How an independent agent uses Facebook for good

As an agent, sometimes the first port of call for newcomers to the area, Bagby often found himself sharing contacts with newcomers through his personal network using his mobile phone.

“Facebook had developed groups a few years before and they were really kind of doing a push for groups, so I decided to put the whole network of all my friends and friends in different industries on a Facebook group and the plan is to add people as they ask,” Bagby said.

“So I put them out there, having a network to ask who they needed, and by the end of the week, we had 2,500 people join the Facebook group.”

By the end of the first month, the Cherokee Connect group had grown to 5,000 members. Within six months, there were 10,000, and it “just kept growing exponentially”, according to Bagby.

“I was like, ‘man, this thing counts and has power in being able to help these people’, and so it became connecting consumers with businesses,” Bagby said.

Using social media to help the community

As non-profits began to get involved, the agency’s founder realized there was another way the group could help her community.

“Non-profits can say if they need help and it’s a nice little love triangle that happens with everyone spreading the business around,” Bagby said.

“Early on, one of the non-profits needed red sauces – like marinara sauce and peanut butter – and they threw it out empty on their shelves, and the next thing you know the woman shot me a text saying ‘please make them stop bringing red sauce and peanut butter because we’re full, and it’s a cool thing.’

From marinara and peanut butter to feeding kids, Bagby and her social media community built momentum to do good, including clearing school lunch debts.

“If families can’t pay for school lunches, kids are going to have a brown paper bag and a cheese sandwich, and whatever the cost of school lunch should be, whatever we want, there’s a problem . brought to me by a friend of mine,” said Bagby.

“He was like, ‘hey, the school lunch debt is 2,500 bucks, there’s a lot of kids eating cheese sandwiches for lunch, and a lot of them don’t eat, because they’re embarrassed to get the brown paper that’s it. bag, so they just pretend they’re not hungry.”

Bagby ended up doing a group post with debt breakdowns at every school.

“I encourage people to take a little extra money when they pick up their kids to hopefully pay the balance for the school their kids are at,” Bagby said.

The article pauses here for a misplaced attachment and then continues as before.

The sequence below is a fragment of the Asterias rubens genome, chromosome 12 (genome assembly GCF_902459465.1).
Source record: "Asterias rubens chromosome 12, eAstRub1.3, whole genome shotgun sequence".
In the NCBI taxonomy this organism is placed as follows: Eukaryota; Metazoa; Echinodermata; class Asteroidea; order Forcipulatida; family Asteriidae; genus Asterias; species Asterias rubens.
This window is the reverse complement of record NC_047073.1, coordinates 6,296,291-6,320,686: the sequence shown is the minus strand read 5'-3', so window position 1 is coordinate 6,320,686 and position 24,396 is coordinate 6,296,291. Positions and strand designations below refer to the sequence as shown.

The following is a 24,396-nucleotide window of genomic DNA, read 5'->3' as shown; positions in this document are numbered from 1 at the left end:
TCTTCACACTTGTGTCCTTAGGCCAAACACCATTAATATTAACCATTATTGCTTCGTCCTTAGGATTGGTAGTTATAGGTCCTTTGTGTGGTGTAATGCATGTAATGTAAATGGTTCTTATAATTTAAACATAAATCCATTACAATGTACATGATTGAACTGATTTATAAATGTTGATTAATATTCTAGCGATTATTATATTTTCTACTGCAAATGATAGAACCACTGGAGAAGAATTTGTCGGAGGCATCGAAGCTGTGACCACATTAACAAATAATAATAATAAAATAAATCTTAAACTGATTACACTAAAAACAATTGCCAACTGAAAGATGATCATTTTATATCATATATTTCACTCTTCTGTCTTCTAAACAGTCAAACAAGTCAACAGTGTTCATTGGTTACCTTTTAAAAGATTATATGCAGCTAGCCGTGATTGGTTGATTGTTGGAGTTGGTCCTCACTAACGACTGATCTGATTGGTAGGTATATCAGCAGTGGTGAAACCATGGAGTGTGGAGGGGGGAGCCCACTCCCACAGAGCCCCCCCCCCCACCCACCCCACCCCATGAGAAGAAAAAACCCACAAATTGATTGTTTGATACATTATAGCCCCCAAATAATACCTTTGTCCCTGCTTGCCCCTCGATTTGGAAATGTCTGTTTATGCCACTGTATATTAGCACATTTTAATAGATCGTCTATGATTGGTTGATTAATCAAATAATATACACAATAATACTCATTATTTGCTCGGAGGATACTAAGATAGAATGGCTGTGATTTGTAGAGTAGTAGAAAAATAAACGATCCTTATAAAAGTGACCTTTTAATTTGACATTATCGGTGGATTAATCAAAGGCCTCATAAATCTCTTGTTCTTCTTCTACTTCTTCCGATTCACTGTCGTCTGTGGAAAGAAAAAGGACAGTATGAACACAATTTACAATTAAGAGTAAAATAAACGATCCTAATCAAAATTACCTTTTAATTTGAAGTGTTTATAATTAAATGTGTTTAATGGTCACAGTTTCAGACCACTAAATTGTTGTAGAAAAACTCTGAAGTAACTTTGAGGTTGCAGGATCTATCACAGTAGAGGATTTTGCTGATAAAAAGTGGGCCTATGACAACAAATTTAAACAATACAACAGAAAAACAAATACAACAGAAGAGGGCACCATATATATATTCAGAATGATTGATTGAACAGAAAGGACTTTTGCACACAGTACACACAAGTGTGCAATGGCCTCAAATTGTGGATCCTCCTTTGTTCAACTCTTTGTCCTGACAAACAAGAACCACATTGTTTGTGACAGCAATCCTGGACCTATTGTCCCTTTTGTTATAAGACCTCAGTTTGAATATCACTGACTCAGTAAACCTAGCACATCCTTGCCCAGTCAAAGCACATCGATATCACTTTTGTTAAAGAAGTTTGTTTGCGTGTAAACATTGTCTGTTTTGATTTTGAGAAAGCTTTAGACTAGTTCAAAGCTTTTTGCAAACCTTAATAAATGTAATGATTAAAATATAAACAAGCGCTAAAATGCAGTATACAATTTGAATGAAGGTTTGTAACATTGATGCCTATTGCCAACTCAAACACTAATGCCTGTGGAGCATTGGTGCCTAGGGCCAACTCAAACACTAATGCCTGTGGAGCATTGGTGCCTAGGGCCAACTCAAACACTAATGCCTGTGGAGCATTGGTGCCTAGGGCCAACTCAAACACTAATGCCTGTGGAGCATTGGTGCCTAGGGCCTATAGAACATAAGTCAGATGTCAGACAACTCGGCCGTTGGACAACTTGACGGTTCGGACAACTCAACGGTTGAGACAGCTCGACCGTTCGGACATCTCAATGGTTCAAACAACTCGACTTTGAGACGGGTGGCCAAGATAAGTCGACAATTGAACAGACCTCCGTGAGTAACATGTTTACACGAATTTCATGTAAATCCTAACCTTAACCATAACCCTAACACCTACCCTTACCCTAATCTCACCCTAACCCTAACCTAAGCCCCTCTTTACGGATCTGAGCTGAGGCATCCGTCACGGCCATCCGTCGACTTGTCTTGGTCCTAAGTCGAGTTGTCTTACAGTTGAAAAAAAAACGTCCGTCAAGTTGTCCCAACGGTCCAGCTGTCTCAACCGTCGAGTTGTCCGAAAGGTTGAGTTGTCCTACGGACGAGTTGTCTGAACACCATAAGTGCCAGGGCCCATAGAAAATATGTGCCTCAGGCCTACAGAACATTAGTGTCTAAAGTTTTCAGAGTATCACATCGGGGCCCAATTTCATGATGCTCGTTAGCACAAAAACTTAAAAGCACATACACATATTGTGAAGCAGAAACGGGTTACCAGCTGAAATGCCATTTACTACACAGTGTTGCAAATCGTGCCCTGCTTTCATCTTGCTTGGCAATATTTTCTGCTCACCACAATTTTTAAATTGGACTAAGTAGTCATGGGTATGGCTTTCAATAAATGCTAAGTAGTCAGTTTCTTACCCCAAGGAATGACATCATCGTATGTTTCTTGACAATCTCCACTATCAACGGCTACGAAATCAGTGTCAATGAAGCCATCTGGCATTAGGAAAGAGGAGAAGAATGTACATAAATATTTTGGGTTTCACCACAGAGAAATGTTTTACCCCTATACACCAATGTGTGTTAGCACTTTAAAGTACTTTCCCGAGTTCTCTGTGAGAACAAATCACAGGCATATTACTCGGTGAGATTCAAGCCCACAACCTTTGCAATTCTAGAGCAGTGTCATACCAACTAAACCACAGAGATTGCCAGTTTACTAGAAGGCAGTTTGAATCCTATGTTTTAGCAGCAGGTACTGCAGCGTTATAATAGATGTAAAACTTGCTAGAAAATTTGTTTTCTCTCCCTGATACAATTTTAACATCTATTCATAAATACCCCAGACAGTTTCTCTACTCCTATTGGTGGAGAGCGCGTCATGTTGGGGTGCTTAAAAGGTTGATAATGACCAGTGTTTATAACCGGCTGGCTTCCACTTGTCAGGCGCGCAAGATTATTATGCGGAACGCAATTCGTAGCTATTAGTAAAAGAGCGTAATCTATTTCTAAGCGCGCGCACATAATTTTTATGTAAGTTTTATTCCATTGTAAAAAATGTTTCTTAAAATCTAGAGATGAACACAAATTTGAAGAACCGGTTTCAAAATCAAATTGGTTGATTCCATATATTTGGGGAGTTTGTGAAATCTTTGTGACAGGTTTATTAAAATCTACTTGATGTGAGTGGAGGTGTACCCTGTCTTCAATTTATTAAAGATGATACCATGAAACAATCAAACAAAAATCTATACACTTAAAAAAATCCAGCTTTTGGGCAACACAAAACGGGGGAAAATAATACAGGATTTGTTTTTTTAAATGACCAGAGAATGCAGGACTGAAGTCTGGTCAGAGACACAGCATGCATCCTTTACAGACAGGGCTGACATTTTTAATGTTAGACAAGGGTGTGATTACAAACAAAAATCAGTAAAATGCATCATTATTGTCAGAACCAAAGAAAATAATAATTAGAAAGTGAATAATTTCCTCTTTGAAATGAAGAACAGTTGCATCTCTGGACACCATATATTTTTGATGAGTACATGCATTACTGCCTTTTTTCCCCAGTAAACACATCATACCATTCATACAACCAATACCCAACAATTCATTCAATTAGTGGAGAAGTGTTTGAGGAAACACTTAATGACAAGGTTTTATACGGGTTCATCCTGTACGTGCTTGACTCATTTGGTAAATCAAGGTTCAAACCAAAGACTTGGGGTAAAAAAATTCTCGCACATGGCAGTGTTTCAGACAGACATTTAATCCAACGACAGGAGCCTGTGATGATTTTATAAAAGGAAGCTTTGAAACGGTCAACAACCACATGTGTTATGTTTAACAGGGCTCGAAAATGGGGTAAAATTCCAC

In three hours, Bagby recalled, the group raised $2,500.

“We’ve done that twice, the first time during the COVID years, the federal government took it over and so there was no cost, but earlier this year, there was an $8,000 debt incurred and the group went knocking. this within 24 hours,” said Bagby.

A boost to business

The group may not have intended to boost his business, but it has, to some extent, presented a “magic bullet” for growth, with his agency’s logo and name featuring at the top of the page.

“I’d be lying if I didn’t say I wasn’t good at business, but that wasn’t the goal,” Bagby said.

Bagby launched his business in 2021, and his “only regret” is not doing it sooner after years of serving as a captive insurance agent, he told Insurance Business. The company now has 10 people on staff, and “finished” its five-year plan in 18 months.

“It’s like it’s on steroids now, honestly, it’s amazing – we had such a great community that supported us as a captive agency, and then when we became independent all that support came with us and it grew a lot,” he said.

It may be “like drinking water from a firehose” but Bagby is upset saying he is keen not to grow too fast, to ensure he can continue to provide the level of customer service clients expect.

Changes with time

Perhaps not surprisingly given him social media success, he is a big advocate of the technology and last year was appointed to Openly’s ACE Council. Working with non-traditional carriers is a breath of fresh air, according to Bagby, especially when it comes to the time it takes for change to be implemented.

With traditional carriers sometimes slow to bring in something new, Bagby has embraced the new pace seen in the industry players like Bucaswith projects that used to take years now taking six months.

“I’ve always embraced technology, that’s one of the knocks I had with the captive carrier I was with before — it was that they didn’t embrace technology at all,” Bagby said. “I took advantage of the opportunity to be part of the ACE Council.

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